Social media marketing is your next best bet especially if you can't sell to businesses. The most affordable way to find customers is by having giveaways and contests on Facebook and Youtube. Require that they like, share, and comment on a post, and it will be seen by thousands of people. The more interactions a post gets the more people will see it. If you give away something worth $200 and get 5000 views, that is 96% cheaper than advertising on Google would have cost!
Start an affiliate program. We use LeadyDyno. Affiliates can sign up for an account and share their affiliate link to their friends. If anyone clicks on it and purchases something they get a percentage of the sale. You can build a team of hundreds - even thousands of salesmen without any up front investment!
Finally if you need to sell directly to consumers, offer to drop ship orders on a bigger website or supply a store with your product. With a contract, you will get secured income you can safely expand with, again at a fraction of what advertising would cost you.
That's it for now!Stay tuned for future posts. Write a comment down below if this advice helped you or if you have any other questions. Good luck! Work hard and DON'T GIVE UP!
When I was three my Dad died. This left my Mom alone to raise five kids. She managed to go back to college and find a job. This meant that she was almost never home and my siblings raised me. They all had drug addiction, alcohol abuse, and violent tendencies. As the youngest, I stopped looking up to them and decided what I would never be.
In high school I volunteered at the Utah Hogle's Zoo for five years. While volunteering I specialized in advocating for polar bears and climate change. I was even selected to be the Arctic Ambassador and travel to Canada.
I studied polar bears in the wild and attended lectures with the "top" climate experts and conservationists in the world. Here's a news story on the adventure.
I was also in the Future Farmers of America. Where I owned, raised and sold pigs, cows, and sheep for slaughter. My main project, however, was backpacking and dairy goats. I went to the state speaking contest with a bipartisan speech titled "Advocating for the Conservationist and the Agricultural Industry at the same time." I continued my conservation work by entering PBI's Project Polar Bear.
My main baby was Kazam: the first and only castrated male I had bottle raised. He was so little and weak at six months old that he died in my arms of pneumonia.
I was accepted to another environmental research project called Girl's On Ice. I climbed to the top of Mount Baker to measure the glaciers. The data was to track if the glacier was receding and how much if so.
I'm going to pull the card I am not allowed to pull. I have a black best friend, I have a peruvian best friend, finally I have a German best friend. These weren't just "friends" I chatted to in the hallway. These were my three best friends in high school. The only other close friend I had was a stanch republican! Yes, we did all hang out together: our beliefs were a joke and not nearly as important as our friendship.
This is when I founded Mutiny Shop at 18-years-old. I worked part-time as Subway, went to college, and worked at Mutiny Shop for two years. In college I majored in Environmental Conservation and minored in Graphic Design. I made very little money and was on the verge of homelessness at the time. I couldn't even afford to buy a car for two years. When Mutiny Shop took off, I bought my first car, with cash. I will never be prouder than I was that day!
Again I was caught in the middle with conflicting opinions on everything. I couldn't discuss any of my opinions on Facebook because one half of my friends would be offended if my opinion leaned either right or left.
So I didn't focus on politics. I started training jiu jitsu and muay thai. I loved it so much I would train 2-6 hours a day. I was best friends of all races, creeds and political beliefs. Focused entirely on helping each other become the best, with no desire to discuss anything either than fighting.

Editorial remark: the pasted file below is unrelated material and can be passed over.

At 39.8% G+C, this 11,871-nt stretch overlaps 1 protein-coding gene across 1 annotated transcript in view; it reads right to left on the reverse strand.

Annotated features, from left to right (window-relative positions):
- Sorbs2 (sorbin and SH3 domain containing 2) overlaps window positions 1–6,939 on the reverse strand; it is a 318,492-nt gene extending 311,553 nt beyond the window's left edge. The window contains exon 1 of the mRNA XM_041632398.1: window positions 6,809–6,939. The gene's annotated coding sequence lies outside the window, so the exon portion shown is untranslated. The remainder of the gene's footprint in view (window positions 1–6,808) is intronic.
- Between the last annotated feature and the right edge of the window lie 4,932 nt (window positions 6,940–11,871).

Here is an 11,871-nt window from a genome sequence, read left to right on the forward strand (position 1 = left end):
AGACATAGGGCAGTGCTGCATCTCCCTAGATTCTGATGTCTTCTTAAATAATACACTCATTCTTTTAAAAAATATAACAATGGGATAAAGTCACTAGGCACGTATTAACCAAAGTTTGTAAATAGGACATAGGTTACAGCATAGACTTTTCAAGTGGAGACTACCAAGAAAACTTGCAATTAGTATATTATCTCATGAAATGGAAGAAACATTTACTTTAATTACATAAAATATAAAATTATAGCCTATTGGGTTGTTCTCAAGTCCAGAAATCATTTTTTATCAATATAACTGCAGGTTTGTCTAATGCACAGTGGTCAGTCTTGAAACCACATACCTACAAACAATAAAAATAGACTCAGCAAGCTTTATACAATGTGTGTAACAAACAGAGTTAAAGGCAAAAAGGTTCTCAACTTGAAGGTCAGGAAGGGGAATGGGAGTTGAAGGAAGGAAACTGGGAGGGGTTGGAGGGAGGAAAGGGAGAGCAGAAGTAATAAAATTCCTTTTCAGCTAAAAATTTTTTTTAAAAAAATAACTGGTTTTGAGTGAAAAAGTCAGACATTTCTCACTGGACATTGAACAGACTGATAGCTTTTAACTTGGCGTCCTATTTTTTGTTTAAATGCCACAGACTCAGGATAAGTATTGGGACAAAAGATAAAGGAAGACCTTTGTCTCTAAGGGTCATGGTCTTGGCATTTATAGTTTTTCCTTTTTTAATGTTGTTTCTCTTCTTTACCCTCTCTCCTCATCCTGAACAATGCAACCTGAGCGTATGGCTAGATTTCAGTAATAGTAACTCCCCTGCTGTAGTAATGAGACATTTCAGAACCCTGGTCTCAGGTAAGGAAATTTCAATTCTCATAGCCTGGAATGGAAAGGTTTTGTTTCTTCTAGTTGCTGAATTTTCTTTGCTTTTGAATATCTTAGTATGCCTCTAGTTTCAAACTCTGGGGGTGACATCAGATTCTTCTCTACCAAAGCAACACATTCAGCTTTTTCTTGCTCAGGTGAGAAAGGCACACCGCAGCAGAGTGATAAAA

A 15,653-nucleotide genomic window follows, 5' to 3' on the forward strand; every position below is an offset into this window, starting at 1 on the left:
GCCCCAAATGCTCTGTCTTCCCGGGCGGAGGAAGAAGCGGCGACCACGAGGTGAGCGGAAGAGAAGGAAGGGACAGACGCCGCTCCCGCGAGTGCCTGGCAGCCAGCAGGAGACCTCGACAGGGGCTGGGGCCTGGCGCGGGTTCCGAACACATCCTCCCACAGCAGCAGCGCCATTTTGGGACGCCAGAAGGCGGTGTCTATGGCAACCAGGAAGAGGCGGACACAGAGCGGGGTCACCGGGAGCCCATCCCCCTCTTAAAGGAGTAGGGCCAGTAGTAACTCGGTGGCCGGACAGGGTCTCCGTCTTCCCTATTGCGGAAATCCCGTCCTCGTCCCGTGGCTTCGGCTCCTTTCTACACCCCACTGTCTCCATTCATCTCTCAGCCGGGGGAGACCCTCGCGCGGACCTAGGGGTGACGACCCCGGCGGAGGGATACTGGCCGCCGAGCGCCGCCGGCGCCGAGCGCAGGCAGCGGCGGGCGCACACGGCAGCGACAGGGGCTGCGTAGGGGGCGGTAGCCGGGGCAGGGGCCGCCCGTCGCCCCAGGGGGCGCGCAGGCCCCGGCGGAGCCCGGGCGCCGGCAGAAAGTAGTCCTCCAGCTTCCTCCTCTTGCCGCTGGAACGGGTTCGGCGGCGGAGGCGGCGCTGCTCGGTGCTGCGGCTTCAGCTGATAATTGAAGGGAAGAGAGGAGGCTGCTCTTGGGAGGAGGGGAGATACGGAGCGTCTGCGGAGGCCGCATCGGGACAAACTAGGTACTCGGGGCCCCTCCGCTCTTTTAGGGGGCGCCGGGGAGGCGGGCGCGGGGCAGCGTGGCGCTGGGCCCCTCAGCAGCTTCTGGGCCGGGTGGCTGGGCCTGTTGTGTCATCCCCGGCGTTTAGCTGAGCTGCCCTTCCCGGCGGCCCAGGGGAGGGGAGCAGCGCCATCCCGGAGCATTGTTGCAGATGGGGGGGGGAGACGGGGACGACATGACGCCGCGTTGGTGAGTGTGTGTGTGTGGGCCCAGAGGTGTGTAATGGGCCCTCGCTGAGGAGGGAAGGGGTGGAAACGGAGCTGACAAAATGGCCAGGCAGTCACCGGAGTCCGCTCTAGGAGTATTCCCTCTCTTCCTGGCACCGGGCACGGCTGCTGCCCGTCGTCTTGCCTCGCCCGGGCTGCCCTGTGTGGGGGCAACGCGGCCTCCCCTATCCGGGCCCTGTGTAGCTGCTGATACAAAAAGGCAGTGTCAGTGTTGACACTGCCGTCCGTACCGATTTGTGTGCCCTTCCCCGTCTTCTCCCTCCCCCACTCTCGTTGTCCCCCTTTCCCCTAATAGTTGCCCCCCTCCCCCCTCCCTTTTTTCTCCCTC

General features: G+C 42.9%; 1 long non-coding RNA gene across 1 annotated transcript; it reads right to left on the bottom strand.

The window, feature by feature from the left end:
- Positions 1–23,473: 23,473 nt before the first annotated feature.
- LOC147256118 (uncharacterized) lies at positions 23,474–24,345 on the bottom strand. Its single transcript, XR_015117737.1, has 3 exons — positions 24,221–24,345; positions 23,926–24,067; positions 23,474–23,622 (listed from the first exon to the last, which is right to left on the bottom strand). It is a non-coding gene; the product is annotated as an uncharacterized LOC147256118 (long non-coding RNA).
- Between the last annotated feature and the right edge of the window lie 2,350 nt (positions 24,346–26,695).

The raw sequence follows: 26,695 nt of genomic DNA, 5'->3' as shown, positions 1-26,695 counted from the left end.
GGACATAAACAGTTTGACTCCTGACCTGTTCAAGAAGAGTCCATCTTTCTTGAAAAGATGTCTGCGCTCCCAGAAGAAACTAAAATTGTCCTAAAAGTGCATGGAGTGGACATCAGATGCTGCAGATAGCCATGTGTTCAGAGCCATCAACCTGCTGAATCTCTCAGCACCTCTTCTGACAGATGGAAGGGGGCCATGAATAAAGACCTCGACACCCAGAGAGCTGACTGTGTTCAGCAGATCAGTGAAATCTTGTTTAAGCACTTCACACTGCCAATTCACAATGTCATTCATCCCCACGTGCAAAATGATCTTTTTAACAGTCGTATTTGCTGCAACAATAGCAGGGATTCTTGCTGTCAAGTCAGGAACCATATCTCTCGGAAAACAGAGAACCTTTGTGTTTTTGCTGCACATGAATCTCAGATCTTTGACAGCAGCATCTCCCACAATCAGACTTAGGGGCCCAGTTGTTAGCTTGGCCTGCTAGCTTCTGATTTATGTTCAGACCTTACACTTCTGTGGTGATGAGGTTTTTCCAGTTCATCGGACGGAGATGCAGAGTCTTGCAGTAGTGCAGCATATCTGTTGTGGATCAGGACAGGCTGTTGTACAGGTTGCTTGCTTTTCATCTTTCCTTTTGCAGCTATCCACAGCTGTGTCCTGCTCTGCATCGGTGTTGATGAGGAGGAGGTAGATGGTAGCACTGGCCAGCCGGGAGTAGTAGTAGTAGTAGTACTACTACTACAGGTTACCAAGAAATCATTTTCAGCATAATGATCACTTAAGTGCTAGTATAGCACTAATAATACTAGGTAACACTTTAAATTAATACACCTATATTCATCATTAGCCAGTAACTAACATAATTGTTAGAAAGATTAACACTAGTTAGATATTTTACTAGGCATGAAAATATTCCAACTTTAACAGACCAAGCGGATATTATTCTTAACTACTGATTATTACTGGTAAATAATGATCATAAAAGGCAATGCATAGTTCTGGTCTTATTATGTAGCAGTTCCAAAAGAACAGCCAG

Then I got sick. Really sick. I don't like to go into the details of what my illness is, but I couldn't function for the first year of treatment. I still haven't been able to train three years later, so I lost my closest fighting friends. My boyfriend and co-founder left.
It was the hardest two weeks of my life: alone and heart broken in the hospital.
Paloma was busy with school, she was my only friend. My Mom even told my roommate to take my two cats to the pound too, but he refused. After that happened my family stopped talking to me. I still wanted them in my life then, but they were done with me. They said I took too much energy to deal with, when I had only been sick six months and they were in another state so it actually effected them very little either than short phone calls. I never had much of a blood related family anyways.
My other niece Jace, I didn't get to see as much of because I moved to California when she was born and Emma was four. Five years later I was with them constantly again because they had moved to Las Vegas. Then I got sick. My sister moved to Texas. I have seen them three times in the two years since. That hurts me more than anything else. I have a new niece and nephew that I can't bare to get attached to because I have seen them once.
While I was sick someone attacked Mutiny Shop's SEO. First they removed our SSL, prompting Google to label our site a security risk. Then they added 200,000 spammy backlinks which got us completely delisted from Google. We were the first result for the search term "Custom Patches" and now we aren't on Google at all. Sales dropped 70% and we had to let go 70% of our employees. I'm doing a lot to recover but we're still on the verge of bankruptcy. It could go either way.
Despite all of that, I managed to find the love of my life and eloped last year. Through him I finally in a real family. Full of the siblings, grandparents, aunts, uncles, and Fathers I never had.
While I was sick my interest in politics and world events exploded. I watched thousands of youtube videos, read many books, and political elections gained my full attention. Now, at 25-years-old, I am finally ready to talk.
I have my biases, but I also consider my self bipartisan. I'm not going to list the details of my beliefs, they can be discovered in the other blog posts I have written and will write.